John Hearne hears expert opinion on how the rise in people switching mortgages is causing financial institutions to compete for business
Are you considering switching your mortgage? You're not alone.
According to the Banking and Payments Federation Ireland ( BPFI), mortgage switching rose by 105% in the three months to January, 2016.
Though this increase is coming from a very low base, it still demonstrates where the activity is in the mortgage market. The same set of figures from the BPFI revealed that actual mortgage draw- downs fell 14.7% in the same period, while first- time buyer draw- downs fell by no less than 23.1%. Proof, if it were needed, that the Central Bank's lending rules are having a major impact on the market.
Mark Whelan, of switching and price comparison site, Bonkers. ie, says that we can expect competition to drive better value for mortgage switchers for some time to come.
Standard variable rates are still falling. " The average in Ireland, a year ago, was 4.2%," he says. " Now, we're down at 3.76% and I think the latest changes will pull that down even more."
The " latest changes" are the announcements earlier this week from AIB and KBC.
AIB was first out of the blocks, on Monday morning, with the news that it would cut its standard variable rate by 0.25% and introduce a €2,000 switching incentive. The rate cut, which comes into effect on July 1, will take the bank's standard variable rate down to 3.4%.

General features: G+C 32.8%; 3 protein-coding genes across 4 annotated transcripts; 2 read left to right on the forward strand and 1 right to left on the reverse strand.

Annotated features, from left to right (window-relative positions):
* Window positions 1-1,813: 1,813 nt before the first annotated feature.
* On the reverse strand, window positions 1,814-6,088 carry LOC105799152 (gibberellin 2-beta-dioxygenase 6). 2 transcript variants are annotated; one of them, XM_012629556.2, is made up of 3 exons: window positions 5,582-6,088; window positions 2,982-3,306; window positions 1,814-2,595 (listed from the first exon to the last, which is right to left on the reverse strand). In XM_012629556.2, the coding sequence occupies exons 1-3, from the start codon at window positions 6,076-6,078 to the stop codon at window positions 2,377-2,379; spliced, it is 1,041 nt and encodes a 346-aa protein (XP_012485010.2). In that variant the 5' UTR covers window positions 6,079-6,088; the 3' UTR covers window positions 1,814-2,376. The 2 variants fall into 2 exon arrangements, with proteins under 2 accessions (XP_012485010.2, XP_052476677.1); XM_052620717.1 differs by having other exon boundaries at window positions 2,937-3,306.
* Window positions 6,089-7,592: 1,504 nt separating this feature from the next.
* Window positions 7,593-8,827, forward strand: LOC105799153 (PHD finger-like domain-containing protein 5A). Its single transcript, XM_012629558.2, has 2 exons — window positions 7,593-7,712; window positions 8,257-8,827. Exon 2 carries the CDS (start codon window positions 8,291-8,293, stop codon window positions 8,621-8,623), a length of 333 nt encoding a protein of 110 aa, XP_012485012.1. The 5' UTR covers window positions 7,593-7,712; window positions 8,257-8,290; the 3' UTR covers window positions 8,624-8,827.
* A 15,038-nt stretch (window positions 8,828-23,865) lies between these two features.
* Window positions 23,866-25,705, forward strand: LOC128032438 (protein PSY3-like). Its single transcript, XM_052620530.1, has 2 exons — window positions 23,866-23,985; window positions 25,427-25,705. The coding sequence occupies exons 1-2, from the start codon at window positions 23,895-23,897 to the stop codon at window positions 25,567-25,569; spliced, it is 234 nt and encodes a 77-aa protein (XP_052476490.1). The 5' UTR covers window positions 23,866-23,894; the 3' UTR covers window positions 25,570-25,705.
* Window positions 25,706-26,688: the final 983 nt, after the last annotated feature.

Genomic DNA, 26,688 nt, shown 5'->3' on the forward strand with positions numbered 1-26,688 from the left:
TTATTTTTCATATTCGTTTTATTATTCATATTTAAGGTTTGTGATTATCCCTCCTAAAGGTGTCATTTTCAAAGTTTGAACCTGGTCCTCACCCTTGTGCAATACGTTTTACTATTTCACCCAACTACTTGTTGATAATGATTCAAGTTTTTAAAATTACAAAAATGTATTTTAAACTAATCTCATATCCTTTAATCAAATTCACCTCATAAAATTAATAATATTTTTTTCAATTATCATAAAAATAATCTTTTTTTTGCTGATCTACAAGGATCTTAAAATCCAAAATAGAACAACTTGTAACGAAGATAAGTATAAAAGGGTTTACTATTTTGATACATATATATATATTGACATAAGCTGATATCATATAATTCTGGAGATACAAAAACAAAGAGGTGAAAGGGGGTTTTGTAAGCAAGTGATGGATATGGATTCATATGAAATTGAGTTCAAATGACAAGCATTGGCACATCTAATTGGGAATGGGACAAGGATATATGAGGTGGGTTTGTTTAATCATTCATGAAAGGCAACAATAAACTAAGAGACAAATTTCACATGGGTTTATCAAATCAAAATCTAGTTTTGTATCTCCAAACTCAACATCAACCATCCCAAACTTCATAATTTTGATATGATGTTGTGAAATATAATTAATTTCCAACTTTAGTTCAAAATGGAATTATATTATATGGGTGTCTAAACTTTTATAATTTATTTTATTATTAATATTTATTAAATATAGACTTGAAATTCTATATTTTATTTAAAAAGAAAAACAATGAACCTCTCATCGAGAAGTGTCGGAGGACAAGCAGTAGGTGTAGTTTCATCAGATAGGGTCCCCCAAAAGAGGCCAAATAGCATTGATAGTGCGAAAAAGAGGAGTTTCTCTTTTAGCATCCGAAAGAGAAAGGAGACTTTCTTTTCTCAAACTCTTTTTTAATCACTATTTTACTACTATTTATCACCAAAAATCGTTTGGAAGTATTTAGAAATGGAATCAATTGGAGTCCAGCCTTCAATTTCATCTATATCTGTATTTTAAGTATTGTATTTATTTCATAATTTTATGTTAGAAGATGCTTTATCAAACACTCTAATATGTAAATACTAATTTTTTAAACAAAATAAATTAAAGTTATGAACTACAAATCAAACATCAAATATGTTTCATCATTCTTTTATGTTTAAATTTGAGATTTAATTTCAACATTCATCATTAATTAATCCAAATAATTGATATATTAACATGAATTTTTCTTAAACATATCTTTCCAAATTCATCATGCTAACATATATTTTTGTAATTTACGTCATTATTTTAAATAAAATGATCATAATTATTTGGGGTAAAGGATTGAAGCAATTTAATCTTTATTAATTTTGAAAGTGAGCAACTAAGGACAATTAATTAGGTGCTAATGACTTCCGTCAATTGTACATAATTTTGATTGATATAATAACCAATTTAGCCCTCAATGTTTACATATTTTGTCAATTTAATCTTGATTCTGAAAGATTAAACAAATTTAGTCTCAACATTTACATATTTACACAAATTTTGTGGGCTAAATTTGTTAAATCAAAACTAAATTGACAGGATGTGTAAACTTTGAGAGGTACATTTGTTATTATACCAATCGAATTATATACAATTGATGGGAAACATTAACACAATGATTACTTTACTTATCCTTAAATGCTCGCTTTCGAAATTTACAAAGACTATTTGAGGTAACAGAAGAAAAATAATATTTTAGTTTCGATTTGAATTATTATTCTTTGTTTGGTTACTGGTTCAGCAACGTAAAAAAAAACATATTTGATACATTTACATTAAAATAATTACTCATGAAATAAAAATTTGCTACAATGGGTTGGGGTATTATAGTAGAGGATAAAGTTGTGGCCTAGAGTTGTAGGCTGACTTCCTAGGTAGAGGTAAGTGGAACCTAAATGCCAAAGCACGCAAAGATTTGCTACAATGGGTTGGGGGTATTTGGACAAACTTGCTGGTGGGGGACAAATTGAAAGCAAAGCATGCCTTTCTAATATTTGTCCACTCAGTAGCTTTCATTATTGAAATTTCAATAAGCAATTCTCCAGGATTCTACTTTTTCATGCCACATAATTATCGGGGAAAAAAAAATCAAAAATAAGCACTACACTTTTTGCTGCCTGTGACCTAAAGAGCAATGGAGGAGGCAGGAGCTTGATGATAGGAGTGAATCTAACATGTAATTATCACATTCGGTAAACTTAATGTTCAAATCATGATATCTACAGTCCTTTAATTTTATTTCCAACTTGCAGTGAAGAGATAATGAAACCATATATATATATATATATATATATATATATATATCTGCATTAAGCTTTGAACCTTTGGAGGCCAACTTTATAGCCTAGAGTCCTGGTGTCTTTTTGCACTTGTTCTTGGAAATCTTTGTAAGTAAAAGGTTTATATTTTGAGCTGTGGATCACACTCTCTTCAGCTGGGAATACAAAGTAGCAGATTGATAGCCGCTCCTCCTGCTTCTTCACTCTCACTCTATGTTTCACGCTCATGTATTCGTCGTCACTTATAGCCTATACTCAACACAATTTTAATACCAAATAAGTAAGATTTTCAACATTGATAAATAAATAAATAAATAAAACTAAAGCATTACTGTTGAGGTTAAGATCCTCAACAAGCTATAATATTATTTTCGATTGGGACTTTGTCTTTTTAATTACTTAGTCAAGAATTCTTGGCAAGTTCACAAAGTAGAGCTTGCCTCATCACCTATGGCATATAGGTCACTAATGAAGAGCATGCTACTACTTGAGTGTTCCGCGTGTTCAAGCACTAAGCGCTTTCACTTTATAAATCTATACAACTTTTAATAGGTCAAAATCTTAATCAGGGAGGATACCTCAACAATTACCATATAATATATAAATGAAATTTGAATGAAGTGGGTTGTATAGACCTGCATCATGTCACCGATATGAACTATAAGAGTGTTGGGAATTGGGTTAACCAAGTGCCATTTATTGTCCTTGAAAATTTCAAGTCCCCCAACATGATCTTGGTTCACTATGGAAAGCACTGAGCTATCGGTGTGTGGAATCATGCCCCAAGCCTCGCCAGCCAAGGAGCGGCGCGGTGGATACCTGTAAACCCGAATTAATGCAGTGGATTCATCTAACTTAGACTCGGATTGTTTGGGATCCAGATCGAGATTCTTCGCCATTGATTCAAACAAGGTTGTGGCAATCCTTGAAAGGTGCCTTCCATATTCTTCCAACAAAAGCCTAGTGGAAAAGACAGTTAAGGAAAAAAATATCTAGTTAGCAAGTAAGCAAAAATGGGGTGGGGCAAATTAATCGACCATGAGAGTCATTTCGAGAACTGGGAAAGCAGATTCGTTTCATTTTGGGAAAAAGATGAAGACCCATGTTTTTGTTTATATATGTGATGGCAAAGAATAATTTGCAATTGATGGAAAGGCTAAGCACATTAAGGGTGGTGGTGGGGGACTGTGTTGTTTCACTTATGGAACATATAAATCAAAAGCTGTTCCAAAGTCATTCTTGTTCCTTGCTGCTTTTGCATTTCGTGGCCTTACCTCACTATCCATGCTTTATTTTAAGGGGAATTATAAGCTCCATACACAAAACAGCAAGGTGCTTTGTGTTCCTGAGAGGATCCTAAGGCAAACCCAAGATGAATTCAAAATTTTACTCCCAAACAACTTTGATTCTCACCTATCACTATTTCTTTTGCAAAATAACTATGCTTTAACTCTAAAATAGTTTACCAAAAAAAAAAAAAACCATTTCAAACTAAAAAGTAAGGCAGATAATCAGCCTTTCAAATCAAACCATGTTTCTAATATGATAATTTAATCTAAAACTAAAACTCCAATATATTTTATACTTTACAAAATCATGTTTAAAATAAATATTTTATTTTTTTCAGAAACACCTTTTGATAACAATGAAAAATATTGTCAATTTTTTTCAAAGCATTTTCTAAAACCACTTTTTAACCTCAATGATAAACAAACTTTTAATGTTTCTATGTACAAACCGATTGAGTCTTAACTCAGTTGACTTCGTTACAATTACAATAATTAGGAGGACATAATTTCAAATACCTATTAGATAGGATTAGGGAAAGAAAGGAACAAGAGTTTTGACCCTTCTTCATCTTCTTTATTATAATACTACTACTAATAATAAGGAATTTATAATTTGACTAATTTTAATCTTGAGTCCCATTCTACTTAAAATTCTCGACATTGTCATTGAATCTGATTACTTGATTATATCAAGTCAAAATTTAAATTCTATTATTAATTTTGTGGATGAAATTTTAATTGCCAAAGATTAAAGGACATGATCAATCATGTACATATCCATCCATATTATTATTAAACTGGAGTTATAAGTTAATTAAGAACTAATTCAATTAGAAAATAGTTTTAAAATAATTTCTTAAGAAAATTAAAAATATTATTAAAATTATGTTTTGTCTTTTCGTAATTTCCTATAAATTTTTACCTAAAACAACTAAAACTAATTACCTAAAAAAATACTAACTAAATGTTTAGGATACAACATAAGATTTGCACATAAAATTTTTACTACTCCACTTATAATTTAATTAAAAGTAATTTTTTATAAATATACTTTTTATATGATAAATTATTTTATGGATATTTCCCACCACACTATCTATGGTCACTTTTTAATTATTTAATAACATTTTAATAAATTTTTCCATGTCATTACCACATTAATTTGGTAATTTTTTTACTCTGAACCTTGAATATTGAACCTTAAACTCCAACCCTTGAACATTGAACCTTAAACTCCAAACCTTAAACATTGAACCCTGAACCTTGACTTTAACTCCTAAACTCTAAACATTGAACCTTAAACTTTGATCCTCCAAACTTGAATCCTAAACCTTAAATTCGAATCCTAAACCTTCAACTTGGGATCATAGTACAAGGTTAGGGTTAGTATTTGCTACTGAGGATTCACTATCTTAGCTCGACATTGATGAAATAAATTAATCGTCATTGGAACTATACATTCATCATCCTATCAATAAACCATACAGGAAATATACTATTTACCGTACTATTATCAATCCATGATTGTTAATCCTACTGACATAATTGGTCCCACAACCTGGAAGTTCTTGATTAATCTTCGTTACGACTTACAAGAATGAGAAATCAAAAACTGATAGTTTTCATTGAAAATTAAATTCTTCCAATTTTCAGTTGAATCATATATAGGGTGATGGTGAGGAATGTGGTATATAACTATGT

"This is the fourth time in 18 months that the bank has cut mortgage rates," says Whelan, "adding up to a total of a 1%, standard- variable rate cut over the period. And this latest move will place an even brighter spotlight on Ireland's other banks."
His calculations suggest that - as a result of the cut - a customer with a 25 year mortgage will see their monthly repayment fall by €13.42 for every €100,000 that they have borrowed.
Later the same day, KBC announced a 0.10% cut in variable mortgage rates for new customers, with a loan-to-value ratio of under 80%, as well as cuts to a number fixed rates products. New customers, who also open a KBC current account, can access a standard variable rate of 3.2%."
The mortgage rate cuts," says Whelan, " will come into effect on May 17 and are accompanied by some new options for existing customers, too...Interestingly, the bank's standard variable rate, which currently stands at 4.25% for non-current account holders, will remain unchanged."
It's not just the banks that are turning their attention to switchers. Mark Whelan points to a much overlooked nugget in the Fine Gael election manifesto. The party said that they would like to see a standardised mortgage switching form and code of conduct - similar to what exists for current- account switchers. "
We'll see what happens," says Whelan, " but it was quite clear, in the manifesto, that this was their way of handling the stalemate in the property market."
If such a code did come to pass, Whelan says that it would fuel substantial further competition in the marketplace. "
Something that would hold the banks to a standardised set of rules or practices would be really helpful, because consumers worry about the process... Getting a mortgage was the most stressful thing they've ever done. The idea of going through the process again, and not having a great understanding of the savings, allows them to convince themselves that it's not worth the hassle."